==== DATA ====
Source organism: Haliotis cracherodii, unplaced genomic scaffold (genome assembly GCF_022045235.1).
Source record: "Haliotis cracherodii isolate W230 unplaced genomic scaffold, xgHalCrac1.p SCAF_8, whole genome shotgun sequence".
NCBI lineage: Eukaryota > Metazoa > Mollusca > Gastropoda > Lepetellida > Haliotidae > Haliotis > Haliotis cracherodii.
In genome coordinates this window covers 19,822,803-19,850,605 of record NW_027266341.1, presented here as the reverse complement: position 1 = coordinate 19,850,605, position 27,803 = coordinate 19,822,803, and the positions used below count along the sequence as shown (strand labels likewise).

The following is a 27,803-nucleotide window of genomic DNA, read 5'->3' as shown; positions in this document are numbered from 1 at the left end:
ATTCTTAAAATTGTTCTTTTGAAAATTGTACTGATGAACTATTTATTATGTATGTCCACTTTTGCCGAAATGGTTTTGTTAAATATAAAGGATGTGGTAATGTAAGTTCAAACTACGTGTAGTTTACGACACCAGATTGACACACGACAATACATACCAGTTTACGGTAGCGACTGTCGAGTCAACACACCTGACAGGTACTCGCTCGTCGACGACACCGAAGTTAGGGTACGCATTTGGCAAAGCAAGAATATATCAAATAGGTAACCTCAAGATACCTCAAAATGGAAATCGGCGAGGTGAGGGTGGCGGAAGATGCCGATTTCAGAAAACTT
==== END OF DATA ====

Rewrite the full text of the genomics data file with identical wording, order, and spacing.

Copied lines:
Source organism: Haliotis cracherodii, unplaced genomic scaffold (genome assembly GCF_022045235.1).
Source record: "Haliotis cracherodii isolate W230 unplaced genomic scaffold, xgHalCrac1.p SCAF_8, whole genome shotgun sequence".
NCBI lineage: Eukaryota > Metazoa > Mollusca > Gastropoda > Lepetellida > Haliotidae > Haliotis > Haliotis cracherodii.
In genome coordinates this window covers 19,822,803-19,850,605 of record NW_027266341.1, presented here as the reverse complement: position 1 = coordinate 19,850,605, position 27,803 = coordinate 19,822,803, and the positions used below count along the sequence as shown (strand labels likewise).

The following is a 27,803-nucleotide window of genomic DNA, read 5'->3' as shown; positions in this document are numbered from 1 at the left end:
ATTCTTAAAATTGTTCTTTTGAAAATTGTACTGATGAACTATTTATTATGTATGTCCACTTTTGCCGAAATGGTTTTGTTAAATATAAAGGATGTGGTAATGTAAGTTCAAACTACGTGTAGTTTACGACACCAGATTGACACACGACAATACATACCAGTTTACGGTAGCGACTGTCGAGTCAACACACCTGACAGGTACTCGCTCGTCGACGACACCGAAGTTAGGGTACGCATTTGGCAAAGCAAGAATATATCAAATAGGTAACCTCAAGATACCTCAAAATGGAAATCGGCGAGGTGAGGGTGGCGGAAGATGCCGATTTCAGAAAACTT